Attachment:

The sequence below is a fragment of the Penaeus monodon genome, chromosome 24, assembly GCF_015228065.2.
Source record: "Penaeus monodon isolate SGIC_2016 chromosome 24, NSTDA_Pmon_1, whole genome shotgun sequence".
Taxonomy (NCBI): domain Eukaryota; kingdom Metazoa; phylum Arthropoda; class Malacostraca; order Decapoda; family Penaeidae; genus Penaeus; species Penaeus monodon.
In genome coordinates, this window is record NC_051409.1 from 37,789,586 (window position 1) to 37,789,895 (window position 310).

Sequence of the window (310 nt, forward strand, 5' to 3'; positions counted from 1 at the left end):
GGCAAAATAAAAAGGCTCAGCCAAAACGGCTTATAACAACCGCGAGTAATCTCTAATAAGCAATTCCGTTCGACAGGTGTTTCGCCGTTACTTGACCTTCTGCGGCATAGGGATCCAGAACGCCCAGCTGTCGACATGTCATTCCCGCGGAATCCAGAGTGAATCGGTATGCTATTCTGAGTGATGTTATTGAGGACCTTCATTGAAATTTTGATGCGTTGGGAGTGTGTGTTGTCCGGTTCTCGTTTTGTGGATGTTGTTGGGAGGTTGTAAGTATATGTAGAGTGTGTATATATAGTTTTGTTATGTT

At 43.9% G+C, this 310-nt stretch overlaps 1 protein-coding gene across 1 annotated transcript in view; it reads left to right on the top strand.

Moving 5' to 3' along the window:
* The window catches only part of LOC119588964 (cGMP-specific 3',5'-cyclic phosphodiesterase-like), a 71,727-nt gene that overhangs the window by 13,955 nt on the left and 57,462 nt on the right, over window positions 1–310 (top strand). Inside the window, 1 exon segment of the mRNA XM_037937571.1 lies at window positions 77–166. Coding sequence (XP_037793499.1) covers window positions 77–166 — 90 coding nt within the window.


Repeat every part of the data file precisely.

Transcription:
The sequence below is a fragment of the Penaeus monodon genome, chromosome 24, assembly GCF_015228065.2.
Source record: "Penaeus monodon isolate SGIC_2016 chromosome 24, NSTDA_Pmon_1, whole genome shotgun sequence".
Taxonomy (NCBI): domain Eukaryota; kingdom Metazoa; phylum Arthropoda; class Malacostraca; order Decapoda; family Penaeidae; genus Penaeus; species Penaeus monodon.
In genome coordinates, this window is record NC_051409.1 from 37,789,586 (window position 1) to 37,789,895 (window position 310).

Sequence of the window (310 nt, forward strand, 5' to 3'; positions counted from 1 at the left end):
GGCAAAATAAAAAGGCTCAGCCAAAACGGCTTATAACAACCGCGAGTAATCTCTAATAAGCAATTCCGTTCGACAGGTGTTTCGCCGTTACTTGACCTTCTGCGGCATAGGGATCCAGAACGCCCAGCTGTCGACATGTCATTCCCGCGGAATCCAGAGTGAATCGGTATGCTATTCTGAGTGATGTTATTGAGGACCTTCATTGAAATTTTGATGCGTTGGGAGTGTGTGTTGTCCGGTTCTCGTTTTGTGGATGTTGTTGGGAGGTTGTAAGTATATGTAGAGTGTGTATATATAGTTTTGTTATGTT

At 43.9% G+C, this 310-nt stretch overlaps 1 protein-coding gene across 1 annotated transcript in view; it reads left to right on the top strand.

Moving 5' to 3' along the window:
* The window catches only part of LOC119588964 (cGMP-specific 3',5'-cyclic phosphodiesterase-like), a 71,727-nt gene that overhangs the window by 13,955 nt on the left and 57,462 nt on the right, over window positions 1–310 (top strand). Inside the window, 1 exon segment of the mRNA XM_037937571.1 lies at window positions 77–166. Coding sequence (XP_037793499.1) covers window positions 77–166 — 90 coding nt within the window.